2 eggs
2 tablespoons cocoa powder
1 to 2 ounces red food coloring
2 1/2 cups cake flour
1 teaspoon salt
1 cup buttermilk
1 teaspoon vanilla extract
1/2 teaspoon baking soda
1 tablespoon vinegar

Frosting:

2 (8-ounce) packages cream cheese
2 sticks butter, softened
3 3/4 cups confectioners’ sugar
¼ cup cocoa
1 teaspoon Creme de Cacao liquor or vanilla extract

Preheat oven to 350 degrees F.

In a mixing bowl, cream the sugar and butter, beat until light and fluffy. Add the eggs one at a time and mix well after each addition. Mix cocoa and food coloring together and then add to sugar mixture; mix well. Sift together flour and salt. Add flour mixture to the creamed mixture alternately with buttermilk. Blend in vanilla. In a small bowl, combine baking soda and vinegar and add to mixture.

Divide the batter evenly among the muffin tins lined with cupcake cups about 2/3 filled. Bake in oven for about 20 to 22 minutes, turning the pans once, half way through. Test the cupcakes with a toothpick for doneness. Remove from oven and cool completely before frosting.

Frosting: Sift together the confectioners’ sugar and cocoa. In a large mixing bowl, beat the cream cheese, butter and vanilla together until smooth. Add the sugar and on low speed, beat until incorporated. Increase the speed to high and mix until very light and fluffy.

Scalloped Potatoes

I was making pork schnitzel (see recipe here for chicken schnitzel) and decided that instead of hot potato salad, I’d try scalloped potatoes again.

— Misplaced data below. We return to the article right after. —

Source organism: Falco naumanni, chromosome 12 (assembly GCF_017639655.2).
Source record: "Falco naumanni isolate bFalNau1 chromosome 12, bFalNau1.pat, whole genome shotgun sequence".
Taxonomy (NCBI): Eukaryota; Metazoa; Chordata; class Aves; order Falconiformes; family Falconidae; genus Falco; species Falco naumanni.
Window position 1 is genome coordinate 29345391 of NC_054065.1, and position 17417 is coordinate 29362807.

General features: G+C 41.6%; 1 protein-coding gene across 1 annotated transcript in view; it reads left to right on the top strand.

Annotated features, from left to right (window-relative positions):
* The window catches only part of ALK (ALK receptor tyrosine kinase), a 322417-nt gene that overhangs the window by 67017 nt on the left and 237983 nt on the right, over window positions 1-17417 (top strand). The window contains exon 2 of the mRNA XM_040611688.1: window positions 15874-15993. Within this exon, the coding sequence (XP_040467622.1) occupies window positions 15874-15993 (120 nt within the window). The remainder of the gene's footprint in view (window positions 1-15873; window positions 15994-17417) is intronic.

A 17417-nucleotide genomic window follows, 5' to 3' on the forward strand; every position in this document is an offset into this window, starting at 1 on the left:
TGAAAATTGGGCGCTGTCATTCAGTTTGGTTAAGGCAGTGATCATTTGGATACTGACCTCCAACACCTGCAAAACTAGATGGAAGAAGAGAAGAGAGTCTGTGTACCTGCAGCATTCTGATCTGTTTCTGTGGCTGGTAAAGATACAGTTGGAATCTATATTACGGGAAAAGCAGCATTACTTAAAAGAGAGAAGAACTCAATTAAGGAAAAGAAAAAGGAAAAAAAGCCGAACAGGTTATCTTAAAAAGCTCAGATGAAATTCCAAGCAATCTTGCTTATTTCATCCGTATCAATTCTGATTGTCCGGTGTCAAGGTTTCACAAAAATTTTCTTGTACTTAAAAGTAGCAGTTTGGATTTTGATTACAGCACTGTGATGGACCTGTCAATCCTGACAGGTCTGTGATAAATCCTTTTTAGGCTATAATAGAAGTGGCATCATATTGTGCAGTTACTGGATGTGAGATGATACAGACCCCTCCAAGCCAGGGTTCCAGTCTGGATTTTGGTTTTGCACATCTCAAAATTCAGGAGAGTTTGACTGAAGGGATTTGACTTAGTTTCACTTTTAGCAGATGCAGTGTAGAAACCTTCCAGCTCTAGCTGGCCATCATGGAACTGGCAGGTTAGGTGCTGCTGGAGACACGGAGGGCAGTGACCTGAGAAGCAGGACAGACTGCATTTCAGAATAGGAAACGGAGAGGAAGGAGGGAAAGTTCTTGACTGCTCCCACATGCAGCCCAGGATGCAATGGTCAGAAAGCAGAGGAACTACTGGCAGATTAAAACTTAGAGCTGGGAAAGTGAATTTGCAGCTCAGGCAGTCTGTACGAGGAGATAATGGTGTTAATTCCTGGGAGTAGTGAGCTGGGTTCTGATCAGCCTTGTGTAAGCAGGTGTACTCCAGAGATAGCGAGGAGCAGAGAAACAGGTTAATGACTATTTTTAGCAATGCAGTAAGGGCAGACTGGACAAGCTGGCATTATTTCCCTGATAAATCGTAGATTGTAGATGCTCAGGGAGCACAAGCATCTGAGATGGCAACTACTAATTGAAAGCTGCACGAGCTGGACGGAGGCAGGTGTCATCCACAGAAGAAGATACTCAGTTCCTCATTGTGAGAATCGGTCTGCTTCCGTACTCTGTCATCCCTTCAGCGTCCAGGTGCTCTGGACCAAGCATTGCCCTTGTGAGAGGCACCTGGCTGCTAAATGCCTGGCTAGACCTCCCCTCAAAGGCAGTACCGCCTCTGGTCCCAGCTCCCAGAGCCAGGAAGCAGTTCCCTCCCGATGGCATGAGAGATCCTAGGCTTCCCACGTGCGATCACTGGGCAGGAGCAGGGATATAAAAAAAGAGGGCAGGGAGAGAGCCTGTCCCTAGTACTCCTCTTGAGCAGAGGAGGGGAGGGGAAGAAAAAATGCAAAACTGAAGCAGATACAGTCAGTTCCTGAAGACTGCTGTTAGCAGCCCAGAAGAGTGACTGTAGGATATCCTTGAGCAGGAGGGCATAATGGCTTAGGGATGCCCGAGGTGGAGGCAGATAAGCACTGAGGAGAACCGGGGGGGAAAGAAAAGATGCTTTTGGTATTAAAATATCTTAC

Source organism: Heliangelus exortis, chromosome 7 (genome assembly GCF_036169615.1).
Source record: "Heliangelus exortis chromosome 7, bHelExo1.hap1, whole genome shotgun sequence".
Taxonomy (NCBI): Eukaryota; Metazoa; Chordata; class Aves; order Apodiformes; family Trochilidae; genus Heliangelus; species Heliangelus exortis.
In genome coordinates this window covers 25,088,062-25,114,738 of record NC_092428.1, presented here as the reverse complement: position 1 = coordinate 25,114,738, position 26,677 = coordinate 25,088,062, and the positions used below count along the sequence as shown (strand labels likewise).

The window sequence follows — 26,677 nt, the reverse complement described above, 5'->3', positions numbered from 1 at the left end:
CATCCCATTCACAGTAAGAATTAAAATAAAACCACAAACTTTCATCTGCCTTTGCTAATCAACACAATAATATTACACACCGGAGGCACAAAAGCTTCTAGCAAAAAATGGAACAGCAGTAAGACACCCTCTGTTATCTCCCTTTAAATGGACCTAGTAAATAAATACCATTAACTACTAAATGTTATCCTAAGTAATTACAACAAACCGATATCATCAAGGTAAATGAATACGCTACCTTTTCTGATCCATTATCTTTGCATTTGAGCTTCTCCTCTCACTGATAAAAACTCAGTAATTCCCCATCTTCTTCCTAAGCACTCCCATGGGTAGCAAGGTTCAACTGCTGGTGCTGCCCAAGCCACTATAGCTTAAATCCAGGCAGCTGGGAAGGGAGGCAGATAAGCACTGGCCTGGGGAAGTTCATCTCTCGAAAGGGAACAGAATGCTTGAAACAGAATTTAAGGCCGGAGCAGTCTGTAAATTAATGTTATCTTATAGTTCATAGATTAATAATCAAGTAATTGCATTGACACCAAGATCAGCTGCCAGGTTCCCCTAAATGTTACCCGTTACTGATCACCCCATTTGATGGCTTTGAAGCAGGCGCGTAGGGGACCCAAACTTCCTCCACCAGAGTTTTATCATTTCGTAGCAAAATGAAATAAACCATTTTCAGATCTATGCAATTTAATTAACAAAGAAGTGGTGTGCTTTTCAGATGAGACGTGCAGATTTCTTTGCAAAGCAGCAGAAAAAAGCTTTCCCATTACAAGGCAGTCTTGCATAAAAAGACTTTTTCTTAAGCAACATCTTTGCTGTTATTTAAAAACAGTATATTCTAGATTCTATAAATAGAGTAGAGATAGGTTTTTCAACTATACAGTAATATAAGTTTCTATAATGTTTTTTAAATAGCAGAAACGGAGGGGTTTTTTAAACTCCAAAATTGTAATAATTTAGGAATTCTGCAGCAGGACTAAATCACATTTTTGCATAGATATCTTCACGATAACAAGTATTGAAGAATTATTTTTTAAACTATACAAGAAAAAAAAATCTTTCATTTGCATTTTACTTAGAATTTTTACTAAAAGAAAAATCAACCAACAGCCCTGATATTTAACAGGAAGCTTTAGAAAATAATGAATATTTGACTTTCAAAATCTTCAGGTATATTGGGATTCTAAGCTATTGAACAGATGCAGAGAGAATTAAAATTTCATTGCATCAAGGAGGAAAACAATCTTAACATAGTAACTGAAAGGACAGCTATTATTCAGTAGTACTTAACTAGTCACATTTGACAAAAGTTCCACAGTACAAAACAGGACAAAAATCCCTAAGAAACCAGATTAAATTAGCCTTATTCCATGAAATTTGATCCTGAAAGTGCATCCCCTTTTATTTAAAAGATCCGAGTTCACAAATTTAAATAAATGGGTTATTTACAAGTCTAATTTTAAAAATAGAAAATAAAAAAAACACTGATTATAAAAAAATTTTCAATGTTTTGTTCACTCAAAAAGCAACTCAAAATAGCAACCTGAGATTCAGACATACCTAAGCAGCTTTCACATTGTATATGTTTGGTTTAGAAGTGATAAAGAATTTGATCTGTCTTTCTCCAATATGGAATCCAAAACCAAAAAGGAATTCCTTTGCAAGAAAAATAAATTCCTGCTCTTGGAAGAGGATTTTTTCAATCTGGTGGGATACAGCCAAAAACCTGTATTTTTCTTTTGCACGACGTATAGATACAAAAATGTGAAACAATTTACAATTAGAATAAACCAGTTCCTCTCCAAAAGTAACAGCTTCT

I’ve failed before on making au gratin potatoes before as the milk fats can separate and make for a still tasty but pretty ugly dish. This version has you make a roux to hold the milk together. You’re not aiming for any color on your bechamel sauce so 3 to 5 minutes should be sufficient. Once you’ve added in the cheese to melt, it is almost foolproof – and I know as I’ve been fooled before!

Final dish is cheesy and creamy and delicious. You can make it with cream or milk, although I can tell you it is super luscious with cream.

A wonderful comfort food in this time of uncertainty.

Scalloped Potatoes

4 cups thinly sliced potatoes
3 tablespoons butter
3 tablespoons flour
1 1⁄2 cups cream (or milk)
1 teaspoon salt
1 dash cayenne pepper
1 cup grated sharp cheddar cheese
1⁄2 cup grated cheese, to sprinkle on top

In a small sauce pan, melt butter and blend in flour to form a roux. Cook, stirring constantly for about 3 minutes over low heat to cook the flour taste out. Let sit for a minute. Add all of cold cream/milk, stirring with a whisk. Season with salt and cayenne.